So many visual gems in SUPERMAN continually pushed this epic story forward. Starting at the beginning on planet Krypton, setting up the plot of the sequel with the judgment of the General and his co-hurts, seeing Clark as a four-year-old lifting a car, as well as a teenager outrunning a train, and of course, witnessing the delicate, power-driven crystals that forged the Fortress of Solitude. 

 SUPERMAN also contains many satirical one-liners that are filled with humor. “I hope this doesn’t put you off from flying. It’s still the safest way to travel.” (As the helicopter almost crashed to the ground). “What color is my underwear?” After Lois moves away from a lead-based plant, SUPERMAN yells, “Pink.” Or, at one point, nonchalantly catching a bullet to save Lois’s life during a robbery, and at another point, checking out Lois’s lungs for cancer. The movie’s last frame has “the man” looking directly into the camera as he flies by, thereby breaking the fourth wall. Priceless and sexy. The dialogue was always sharp, fast, witty, and fresh, even all these years later.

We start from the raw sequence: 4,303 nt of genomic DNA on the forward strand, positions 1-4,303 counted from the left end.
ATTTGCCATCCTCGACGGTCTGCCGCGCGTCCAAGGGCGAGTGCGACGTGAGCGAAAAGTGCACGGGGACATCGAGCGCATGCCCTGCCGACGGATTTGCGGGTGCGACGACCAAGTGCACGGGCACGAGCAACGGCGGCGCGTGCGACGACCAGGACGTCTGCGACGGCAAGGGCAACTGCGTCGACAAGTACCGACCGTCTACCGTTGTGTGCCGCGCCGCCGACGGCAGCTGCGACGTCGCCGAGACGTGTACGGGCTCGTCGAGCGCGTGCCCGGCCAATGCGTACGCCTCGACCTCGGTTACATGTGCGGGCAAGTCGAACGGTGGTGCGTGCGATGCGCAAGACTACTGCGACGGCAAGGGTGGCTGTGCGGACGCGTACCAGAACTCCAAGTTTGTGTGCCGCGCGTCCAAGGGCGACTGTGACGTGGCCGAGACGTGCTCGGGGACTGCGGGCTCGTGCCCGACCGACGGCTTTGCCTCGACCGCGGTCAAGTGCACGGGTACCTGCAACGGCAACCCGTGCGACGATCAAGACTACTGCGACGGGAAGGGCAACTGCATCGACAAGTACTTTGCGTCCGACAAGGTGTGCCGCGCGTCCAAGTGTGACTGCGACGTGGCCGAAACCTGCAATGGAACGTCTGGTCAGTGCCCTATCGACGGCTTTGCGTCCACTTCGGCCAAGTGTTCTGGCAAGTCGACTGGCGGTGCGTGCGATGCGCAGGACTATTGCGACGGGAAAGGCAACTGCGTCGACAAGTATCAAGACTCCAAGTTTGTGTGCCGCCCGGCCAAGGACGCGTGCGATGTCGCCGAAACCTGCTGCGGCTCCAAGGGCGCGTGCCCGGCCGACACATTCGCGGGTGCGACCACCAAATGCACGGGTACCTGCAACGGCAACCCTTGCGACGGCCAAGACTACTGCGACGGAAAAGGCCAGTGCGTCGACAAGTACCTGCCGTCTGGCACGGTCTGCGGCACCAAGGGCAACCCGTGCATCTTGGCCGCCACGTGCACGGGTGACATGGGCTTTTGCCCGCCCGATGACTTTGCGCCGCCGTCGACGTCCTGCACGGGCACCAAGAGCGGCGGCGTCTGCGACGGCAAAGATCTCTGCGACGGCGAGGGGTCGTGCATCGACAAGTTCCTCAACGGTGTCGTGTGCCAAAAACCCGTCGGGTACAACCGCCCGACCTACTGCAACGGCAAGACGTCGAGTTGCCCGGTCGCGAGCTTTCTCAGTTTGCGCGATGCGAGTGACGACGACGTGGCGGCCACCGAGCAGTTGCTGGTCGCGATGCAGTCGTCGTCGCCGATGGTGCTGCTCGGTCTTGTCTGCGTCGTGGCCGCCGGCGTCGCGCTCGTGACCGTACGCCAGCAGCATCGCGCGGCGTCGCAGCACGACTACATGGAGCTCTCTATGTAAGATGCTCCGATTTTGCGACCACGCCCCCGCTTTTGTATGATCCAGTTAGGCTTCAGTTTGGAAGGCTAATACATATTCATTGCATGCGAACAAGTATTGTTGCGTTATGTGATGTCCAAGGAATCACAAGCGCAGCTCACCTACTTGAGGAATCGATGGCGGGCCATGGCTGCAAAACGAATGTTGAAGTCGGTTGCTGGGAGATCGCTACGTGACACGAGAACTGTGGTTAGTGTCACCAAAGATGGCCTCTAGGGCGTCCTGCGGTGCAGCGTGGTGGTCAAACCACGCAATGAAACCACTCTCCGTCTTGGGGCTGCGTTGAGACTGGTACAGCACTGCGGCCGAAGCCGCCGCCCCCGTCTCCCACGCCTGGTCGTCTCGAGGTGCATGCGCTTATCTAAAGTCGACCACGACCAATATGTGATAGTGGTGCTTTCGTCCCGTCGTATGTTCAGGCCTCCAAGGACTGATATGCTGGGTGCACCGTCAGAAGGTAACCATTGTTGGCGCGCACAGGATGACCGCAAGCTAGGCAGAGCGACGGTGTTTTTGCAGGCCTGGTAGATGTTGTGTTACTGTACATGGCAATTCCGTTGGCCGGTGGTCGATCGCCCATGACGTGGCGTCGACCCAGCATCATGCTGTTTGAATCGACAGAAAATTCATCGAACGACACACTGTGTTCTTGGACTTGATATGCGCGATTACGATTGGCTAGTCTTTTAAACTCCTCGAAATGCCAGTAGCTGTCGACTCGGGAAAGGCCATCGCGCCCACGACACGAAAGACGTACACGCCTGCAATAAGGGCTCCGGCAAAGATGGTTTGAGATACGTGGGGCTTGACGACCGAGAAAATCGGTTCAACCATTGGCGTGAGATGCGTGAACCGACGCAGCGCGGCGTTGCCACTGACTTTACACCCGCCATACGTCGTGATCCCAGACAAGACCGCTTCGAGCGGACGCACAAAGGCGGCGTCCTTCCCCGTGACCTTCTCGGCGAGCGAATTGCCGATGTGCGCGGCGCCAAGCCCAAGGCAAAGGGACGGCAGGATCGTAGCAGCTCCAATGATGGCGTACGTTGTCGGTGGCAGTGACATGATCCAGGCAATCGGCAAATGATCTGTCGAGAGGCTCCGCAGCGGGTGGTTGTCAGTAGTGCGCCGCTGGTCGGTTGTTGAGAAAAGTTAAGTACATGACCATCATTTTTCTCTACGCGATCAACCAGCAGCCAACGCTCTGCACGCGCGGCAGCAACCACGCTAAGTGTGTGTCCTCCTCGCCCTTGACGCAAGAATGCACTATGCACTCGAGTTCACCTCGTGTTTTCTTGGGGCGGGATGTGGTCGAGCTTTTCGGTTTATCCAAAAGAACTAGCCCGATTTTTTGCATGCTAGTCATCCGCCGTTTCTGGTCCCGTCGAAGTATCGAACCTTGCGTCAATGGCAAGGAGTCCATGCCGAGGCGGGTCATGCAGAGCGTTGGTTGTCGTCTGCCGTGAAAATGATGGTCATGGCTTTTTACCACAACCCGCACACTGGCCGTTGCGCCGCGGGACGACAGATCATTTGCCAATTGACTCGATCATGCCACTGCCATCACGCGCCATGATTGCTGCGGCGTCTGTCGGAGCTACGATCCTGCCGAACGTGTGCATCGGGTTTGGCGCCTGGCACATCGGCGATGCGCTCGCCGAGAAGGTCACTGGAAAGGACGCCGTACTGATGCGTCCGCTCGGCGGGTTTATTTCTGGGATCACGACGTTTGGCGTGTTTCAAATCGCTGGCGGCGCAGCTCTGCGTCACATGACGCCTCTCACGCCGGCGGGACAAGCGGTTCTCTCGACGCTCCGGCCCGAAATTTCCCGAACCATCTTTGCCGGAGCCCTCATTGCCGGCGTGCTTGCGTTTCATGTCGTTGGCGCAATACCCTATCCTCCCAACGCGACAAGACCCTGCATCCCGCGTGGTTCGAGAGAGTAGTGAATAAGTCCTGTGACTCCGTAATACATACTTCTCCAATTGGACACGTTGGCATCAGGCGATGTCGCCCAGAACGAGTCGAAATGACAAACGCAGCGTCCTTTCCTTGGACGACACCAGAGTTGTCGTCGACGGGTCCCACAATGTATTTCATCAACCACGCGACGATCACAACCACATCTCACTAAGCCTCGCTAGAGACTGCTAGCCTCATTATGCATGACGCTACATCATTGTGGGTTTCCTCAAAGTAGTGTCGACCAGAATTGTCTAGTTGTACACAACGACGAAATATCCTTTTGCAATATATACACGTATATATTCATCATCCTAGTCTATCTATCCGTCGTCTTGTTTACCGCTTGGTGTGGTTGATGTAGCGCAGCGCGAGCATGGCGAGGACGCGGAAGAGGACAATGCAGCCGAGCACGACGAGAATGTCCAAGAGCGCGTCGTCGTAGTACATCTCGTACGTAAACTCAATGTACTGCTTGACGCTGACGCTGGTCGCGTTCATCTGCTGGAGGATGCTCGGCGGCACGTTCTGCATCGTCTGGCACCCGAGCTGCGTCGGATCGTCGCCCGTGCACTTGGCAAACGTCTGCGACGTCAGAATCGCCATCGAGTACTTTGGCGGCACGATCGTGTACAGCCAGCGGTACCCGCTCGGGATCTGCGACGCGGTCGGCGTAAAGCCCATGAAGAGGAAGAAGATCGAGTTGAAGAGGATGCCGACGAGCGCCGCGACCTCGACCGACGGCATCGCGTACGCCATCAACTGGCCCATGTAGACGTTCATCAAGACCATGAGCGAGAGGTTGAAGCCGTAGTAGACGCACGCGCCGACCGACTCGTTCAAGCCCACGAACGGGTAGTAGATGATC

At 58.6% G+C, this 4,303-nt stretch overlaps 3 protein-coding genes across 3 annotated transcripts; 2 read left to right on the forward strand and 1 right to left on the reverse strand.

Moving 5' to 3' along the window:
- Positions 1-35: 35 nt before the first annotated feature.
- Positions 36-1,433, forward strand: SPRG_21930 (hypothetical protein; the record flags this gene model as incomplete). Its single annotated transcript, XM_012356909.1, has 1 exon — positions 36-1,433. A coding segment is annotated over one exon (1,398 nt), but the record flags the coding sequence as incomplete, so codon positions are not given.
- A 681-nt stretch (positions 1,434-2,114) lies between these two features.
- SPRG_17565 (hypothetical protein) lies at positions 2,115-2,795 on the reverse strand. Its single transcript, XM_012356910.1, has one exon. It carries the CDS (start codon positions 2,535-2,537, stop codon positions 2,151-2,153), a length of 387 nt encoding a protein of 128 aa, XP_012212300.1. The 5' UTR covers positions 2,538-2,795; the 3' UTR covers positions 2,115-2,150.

SUPERMAN: THE MOVIE is pure escapism. Christopher Reeve, in my opinion, was the best Superman of all time. He captured the strength and core of what it is to be a superior being. And he was able to show the naïveté and awkwardness of Clark Kent. What a combination. The movie was explosive. It made everybody dream of a better time. This super classic film gave the world hope during very hopeless times. It entertained people worldwide and made them believe that a simple man of steel could be the answer to all our global problems. Watching this movie Filled my heart with magical moments. It is a part of our past. And as Jar-El said, we should never interfere with the history of our planet. 

SUPERMAN: THE MOVIE is available on TCM. 

Esta Rosevear

Esta Rosevear has been a Theatre Arts teacher and director for 35+ years, published Children’s author of the Rebecca series, and is passionate about playing her violin, walking, gardening, and reading murder mysteries.